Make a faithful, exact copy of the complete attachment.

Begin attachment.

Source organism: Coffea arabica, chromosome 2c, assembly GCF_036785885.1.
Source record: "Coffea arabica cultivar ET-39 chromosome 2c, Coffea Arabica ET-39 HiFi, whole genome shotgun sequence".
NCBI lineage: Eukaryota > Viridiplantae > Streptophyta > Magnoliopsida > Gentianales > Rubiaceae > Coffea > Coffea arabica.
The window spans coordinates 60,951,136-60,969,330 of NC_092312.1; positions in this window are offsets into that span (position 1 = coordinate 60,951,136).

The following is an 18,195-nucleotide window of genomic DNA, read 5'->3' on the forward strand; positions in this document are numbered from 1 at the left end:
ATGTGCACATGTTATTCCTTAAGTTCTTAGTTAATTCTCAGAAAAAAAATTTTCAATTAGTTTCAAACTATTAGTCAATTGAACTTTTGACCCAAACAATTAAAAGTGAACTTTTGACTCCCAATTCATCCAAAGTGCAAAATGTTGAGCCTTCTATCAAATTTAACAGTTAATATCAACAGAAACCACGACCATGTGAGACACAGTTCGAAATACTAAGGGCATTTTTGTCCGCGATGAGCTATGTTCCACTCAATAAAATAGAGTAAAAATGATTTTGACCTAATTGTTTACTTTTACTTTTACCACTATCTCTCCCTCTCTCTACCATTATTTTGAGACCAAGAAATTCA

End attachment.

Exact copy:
Source organism: Coffea arabica, chromosome 2c, assembly GCF_036785885.1.
Source record: "Coffea arabica cultivar ET-39 chromosome 2c, Coffea Arabica ET-39 HiFi, whole genome shotgun sequence".
NCBI lineage: Eukaryota > Viridiplantae > Streptophyta > Magnoliopsida > Gentianales > Rubiaceae > Coffea > Coffea arabica.
The window spans coordinates 60,951,136-60,969,330 of NC_092312.1; positions in this window are offsets into that span (position 1 = coordinate 60,951,136).

The following is an 18,195-nucleotide window of genomic DNA, read 5'->3' on the forward strand; positions in this document are numbered from 1 at the left end:
ATGTGCACATGTTATTCCTTAAGTTCTTAGTTAATTCTCAGAAAAAAAATTTTCAATTAGTTTCAAACTATTAGTCAATTGAACTTTTGACCCAAACAATTAAAAGTGAACTTTTGACTCCCAATTCATCCAAAGTGCAAAATGTTGAGCCTTCTATCAAATTTAACAGTTAATATCAACAGAAACCACGACCATGTGAGACACAGTTCGAAATACTAAGGGCATTTTTGTCCGCGATGAGCTATGTTCCACTCAATAAAATAGAGTAAAAATGATTTTGACCTAATTGTTTACTTTTACTTTTACCACTATCTCTCCCTCTCTCTACCATTATTTTGAGACCAAGAAATTCA